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THE ZEITGEIST

    Once the Zeitgeist felt a bit confused.
    Was it supposed to represent brave new beginnings or express the cumulative legacy of the past? There were plenty of opinions in the air and no lack of those who were confident they knew, but their vehemence only left the Zeitgeist with more questions. 
    If beginnings were called for, which voice among the many claiming that distinction was it to trust? Often the one momentarily rising above the din seemed merely to be the loudest or the one prompting the latest media chatter. Or it might be the one with the largest number of followers seeking to share the Zeitgeist’s moment in the spotlight, as if that moment owed its significance to their supportive zeal.
    And were these advocates for “the new and the now” really offering such a departure from the past, the Zeitgeist wondered? Why did it feel as if, for all the bold stands taken, in the end the expectations weren’t that revolutionary? Little real challenge seemed raised to a catalogue of hoary assumptions about how to conduct one’s life and what gave life itself meaning, despite the change promised.  As if imagination failed when put to the test and sought refuge in brave new talking points instead. 
    But for the spirit of the age to be truly new, mustn’t it owe little to old thinking and old ways? Otherwise, telling one age from another would be impossible, or if not impossible, then an exercise more of shallow cleverness than perception. And if that was all it came down to, a perpetual game of historical and cultural spot the difference, the Zeitgeist didn’t see much point in the effort. The life of an era was short enough already; wasting any time on quibbles over what set it apart seemed foolish. If the difference wasn’t obvious, why bother?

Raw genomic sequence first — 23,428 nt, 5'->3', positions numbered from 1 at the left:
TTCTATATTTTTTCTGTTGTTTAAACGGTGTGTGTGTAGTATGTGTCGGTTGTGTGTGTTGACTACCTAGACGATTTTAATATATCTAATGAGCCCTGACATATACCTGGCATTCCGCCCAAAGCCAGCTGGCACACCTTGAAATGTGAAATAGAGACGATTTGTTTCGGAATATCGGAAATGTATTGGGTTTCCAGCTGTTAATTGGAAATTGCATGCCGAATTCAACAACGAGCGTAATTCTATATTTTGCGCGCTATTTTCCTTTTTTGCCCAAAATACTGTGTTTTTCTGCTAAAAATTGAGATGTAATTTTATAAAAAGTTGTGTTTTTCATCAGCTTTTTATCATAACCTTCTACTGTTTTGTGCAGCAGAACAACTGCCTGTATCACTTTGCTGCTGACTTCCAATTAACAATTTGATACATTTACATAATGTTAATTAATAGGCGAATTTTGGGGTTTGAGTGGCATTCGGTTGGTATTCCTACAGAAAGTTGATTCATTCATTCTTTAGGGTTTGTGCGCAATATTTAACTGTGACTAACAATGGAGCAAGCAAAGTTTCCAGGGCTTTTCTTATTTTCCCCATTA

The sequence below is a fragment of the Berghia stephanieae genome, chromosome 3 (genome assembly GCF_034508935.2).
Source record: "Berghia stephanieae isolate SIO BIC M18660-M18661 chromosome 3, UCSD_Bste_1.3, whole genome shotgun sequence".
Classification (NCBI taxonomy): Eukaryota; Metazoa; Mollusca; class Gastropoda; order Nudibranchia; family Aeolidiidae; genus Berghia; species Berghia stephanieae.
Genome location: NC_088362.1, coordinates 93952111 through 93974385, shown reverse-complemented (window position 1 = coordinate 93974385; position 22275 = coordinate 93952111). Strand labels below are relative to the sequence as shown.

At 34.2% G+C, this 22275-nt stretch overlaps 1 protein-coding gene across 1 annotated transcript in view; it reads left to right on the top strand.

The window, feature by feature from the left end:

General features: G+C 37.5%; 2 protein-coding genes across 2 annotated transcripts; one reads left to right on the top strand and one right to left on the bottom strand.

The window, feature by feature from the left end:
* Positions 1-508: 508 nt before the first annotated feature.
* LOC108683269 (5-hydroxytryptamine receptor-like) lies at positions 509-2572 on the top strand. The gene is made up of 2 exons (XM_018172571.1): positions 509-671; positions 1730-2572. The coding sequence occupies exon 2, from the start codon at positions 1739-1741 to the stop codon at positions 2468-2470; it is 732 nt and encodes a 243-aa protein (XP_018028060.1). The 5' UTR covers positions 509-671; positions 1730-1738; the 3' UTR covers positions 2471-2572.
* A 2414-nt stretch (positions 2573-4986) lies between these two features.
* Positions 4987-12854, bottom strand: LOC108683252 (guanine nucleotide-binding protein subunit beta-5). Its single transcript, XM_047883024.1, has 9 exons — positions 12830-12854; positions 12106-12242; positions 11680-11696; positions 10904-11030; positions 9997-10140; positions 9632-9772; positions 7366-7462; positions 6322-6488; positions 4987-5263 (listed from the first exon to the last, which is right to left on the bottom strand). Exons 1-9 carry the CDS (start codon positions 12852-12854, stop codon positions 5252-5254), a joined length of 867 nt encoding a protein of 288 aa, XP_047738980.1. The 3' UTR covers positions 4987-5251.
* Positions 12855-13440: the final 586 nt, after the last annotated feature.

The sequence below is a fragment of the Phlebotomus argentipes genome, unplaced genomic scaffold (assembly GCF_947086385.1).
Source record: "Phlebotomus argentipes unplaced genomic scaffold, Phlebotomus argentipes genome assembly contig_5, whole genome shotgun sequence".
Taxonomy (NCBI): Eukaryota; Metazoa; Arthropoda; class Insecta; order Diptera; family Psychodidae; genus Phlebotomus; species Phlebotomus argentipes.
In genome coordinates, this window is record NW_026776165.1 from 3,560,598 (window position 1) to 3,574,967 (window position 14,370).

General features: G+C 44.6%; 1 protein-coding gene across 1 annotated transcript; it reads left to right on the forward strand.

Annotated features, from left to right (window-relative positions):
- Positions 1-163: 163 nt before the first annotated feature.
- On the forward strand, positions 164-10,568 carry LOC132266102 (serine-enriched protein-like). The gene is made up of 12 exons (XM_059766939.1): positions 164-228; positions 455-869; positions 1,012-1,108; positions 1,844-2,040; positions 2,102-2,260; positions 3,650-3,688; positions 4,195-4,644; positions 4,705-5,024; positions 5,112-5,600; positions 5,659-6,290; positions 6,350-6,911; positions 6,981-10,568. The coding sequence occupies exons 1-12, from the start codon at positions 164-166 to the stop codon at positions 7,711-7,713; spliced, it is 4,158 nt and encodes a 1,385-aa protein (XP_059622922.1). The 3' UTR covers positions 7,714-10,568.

On the other hand, was the pull of the known in fact justified? The patina of former grandeur, unmistakable in appeal or layered with more subtle fascinations, beauties revealed only in the measure of a worth that claimed universal reach and truth that was eternal—were these marks of inherited greatness what the Zeitgeist should aspire to?
    Being the end of one tradition rather than the start of another, a kind of tail to some other time’s dog, didn’t hold much appeal, however. Expected to do no more than wag in happy union, regardless of how grand what you were attached to might be, you would always remain an appendage, nothing but an epilogue bringing up the rear. 
    Such inner debates left the Zeitgeist feeling caught between self-congratulation and a nagging inferiority complex, never certain whether to toast its triumphs or bemoan their lack of clear import. Just what could it point to with absolute confidence as setting it apart in either substance or allure from run-of-the-mill periods that had come and gone without lasting trace?
    Though what if epoch-changing difference or the sustaining heritage of earlier glories wasn’t what this Zeitgeist should expect? Was it simply meant to be little more than a trough between two crests, a period so taken with itself that it had lost the sense of proportion necessary to tell whether it was in fact just an eddy in the downward wake of the past or part of a rise towards new heights to come?  
    To be merely a time of transition rather than a dramatic break or the inevitable fulfillment of history’s promise—an uncertain stage that might ultimately be judged merely a time of lost opportunities or premature claims—was a sobering thought. Akin to discovering one was at most a blip in a small corner of a universe whose depths boasted Zeitgeists that burned with a dazzling scope.  
    It would take all one’s strength and self-regard not to despair at such a possibility and to get on with living in the full uncertainty of the moment, drawing inspiration from it, in fact, and neither counting on nor fearing the judgment of other ages. 
    Even that was probably too grand a way of putting the challenge, the Zeitgeist supposed. A more humble confidence might be what was called for.
    A more stoic determination to play one’s part, however it is written.